positive outcomes due to this approach. Pilot data regarding student experiences with mind mapping are brie fly discussed and our paper concludes with why we believe this technique works.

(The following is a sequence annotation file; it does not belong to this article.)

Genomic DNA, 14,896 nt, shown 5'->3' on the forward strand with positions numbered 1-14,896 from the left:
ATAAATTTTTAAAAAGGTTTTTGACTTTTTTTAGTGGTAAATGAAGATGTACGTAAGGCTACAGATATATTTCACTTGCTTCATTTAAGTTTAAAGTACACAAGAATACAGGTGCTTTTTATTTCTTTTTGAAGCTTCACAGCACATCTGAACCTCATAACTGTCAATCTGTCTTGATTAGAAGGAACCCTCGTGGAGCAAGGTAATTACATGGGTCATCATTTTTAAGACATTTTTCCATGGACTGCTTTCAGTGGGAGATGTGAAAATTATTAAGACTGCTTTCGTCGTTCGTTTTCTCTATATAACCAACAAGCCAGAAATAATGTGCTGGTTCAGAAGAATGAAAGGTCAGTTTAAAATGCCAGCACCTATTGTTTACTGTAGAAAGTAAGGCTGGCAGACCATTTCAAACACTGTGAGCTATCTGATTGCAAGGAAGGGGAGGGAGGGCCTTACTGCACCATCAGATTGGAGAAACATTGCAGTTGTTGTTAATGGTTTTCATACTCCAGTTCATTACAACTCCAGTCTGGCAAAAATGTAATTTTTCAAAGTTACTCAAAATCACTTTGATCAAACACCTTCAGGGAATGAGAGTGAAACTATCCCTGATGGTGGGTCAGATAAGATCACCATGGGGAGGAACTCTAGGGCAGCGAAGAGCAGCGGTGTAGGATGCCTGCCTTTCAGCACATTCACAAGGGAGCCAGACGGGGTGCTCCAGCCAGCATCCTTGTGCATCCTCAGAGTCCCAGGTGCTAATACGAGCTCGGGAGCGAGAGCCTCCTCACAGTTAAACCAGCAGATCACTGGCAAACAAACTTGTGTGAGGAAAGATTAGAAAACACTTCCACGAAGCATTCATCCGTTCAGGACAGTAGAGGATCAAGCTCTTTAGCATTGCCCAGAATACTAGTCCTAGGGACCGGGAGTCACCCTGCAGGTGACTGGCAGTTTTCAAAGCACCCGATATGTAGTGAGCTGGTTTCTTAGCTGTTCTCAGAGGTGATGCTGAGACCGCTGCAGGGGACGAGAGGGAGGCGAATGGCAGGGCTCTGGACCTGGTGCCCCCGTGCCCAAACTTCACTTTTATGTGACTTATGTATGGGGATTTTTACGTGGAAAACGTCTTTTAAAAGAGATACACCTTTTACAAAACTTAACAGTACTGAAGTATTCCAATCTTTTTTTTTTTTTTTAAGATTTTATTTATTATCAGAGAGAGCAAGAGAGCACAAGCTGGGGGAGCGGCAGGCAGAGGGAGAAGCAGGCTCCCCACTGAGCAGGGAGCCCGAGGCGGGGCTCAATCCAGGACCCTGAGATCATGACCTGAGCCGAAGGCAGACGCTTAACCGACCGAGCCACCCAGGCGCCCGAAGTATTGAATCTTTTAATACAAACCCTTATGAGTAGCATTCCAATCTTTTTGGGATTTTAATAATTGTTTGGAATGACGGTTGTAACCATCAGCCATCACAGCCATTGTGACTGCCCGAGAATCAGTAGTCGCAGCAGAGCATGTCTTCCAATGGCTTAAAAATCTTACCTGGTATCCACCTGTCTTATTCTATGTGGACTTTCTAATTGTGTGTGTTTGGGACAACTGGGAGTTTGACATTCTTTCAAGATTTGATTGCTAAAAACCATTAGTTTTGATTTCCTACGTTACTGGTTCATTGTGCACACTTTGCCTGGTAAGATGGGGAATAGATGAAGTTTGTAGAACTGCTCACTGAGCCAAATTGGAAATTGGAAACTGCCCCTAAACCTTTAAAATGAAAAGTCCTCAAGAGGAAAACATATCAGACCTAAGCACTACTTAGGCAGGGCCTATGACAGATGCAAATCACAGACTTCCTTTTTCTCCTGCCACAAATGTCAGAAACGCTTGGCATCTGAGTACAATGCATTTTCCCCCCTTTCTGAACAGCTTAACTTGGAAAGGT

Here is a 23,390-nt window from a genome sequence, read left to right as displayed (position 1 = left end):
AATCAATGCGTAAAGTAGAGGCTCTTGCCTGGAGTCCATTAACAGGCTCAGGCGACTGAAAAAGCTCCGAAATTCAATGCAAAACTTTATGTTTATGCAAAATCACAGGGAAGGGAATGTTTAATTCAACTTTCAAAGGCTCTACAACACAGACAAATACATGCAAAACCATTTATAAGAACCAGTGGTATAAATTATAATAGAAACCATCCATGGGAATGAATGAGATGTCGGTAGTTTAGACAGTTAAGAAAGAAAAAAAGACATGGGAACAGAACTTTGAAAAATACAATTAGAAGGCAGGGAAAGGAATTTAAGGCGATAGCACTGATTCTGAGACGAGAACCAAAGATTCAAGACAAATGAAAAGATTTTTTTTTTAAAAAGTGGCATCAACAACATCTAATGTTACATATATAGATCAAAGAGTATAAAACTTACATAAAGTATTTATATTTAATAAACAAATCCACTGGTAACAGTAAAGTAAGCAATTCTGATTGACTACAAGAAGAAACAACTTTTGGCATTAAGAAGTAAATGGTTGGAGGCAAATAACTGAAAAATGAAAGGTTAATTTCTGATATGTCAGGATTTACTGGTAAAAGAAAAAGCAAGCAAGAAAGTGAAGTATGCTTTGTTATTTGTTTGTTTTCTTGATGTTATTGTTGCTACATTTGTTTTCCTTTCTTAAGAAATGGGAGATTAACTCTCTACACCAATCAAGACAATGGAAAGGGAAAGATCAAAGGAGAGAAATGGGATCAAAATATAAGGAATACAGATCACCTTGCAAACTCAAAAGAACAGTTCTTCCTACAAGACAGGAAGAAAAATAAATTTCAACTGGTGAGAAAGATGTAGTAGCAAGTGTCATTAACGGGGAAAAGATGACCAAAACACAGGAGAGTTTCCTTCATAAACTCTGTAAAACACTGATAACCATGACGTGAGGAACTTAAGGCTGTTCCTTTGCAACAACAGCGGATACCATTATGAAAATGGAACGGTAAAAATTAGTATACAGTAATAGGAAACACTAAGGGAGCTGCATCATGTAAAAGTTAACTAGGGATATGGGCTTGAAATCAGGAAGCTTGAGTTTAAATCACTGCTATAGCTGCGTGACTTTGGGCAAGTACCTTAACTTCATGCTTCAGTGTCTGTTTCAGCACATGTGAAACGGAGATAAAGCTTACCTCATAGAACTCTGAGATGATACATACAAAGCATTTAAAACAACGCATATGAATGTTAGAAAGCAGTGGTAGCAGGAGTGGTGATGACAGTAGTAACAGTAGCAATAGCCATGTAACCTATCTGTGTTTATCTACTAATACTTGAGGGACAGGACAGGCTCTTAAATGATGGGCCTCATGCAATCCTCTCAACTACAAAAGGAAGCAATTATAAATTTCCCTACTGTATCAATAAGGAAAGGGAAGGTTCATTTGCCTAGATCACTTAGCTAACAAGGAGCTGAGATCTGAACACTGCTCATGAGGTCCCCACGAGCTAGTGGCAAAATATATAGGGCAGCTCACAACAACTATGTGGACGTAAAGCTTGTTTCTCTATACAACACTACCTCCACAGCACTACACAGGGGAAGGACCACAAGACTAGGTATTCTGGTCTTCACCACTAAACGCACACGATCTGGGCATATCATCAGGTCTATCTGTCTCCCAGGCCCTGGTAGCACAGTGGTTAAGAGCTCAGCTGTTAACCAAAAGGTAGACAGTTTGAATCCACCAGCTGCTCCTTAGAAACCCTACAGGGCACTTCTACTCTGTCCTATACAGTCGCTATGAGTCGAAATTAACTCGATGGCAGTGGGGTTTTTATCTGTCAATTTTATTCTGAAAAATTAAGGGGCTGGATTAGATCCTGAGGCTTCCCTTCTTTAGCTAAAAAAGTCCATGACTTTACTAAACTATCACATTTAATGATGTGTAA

What is mind mapping? Mind mapping was developed by Buzan in 1970 (Buzan and Buzan, 1996) after reviewing research on the psychology of learning and remembering. According to Buzan and Buzan (1996): The mind map is an expression of radiant thinking and is therefore a function of the human mind. It is a powerful graphic technique which provides a universal key to unlocking the potential of the brain. The mind map can be applied to every aspect of life where improved learning and clearer thinking will enhance human performance. The mind map has four essential characteristics: 1. The subject of attention is crystallized in a central image. 2. The main themes of the subject radiate from the central image as branches. 3. Branches comprise a key image or key word printed on an associated line. Topics of lesser importance are also represented as branches attached to higher level branches. 4. The branches form a connected nodal structure. Mind mapping represents a powerful aid for stimulating whole brain thinking (Buzan, 1989). It engages the often inactive right hemisphere of the brain by emphasizing spatial and visual language; it focuses on spurring creative as well as logical thought patterns. Whole brain thinking has become more desirable in today’s business environment as firms must innovate to meet intense competitive pressures. Survival and growth in the marketplace demand a continuous stream of new and different products and improved processes for creating and delivering value. Integrative and creative thinking requires the process of left- and rightbrain thinking to produce synergistic outcomes.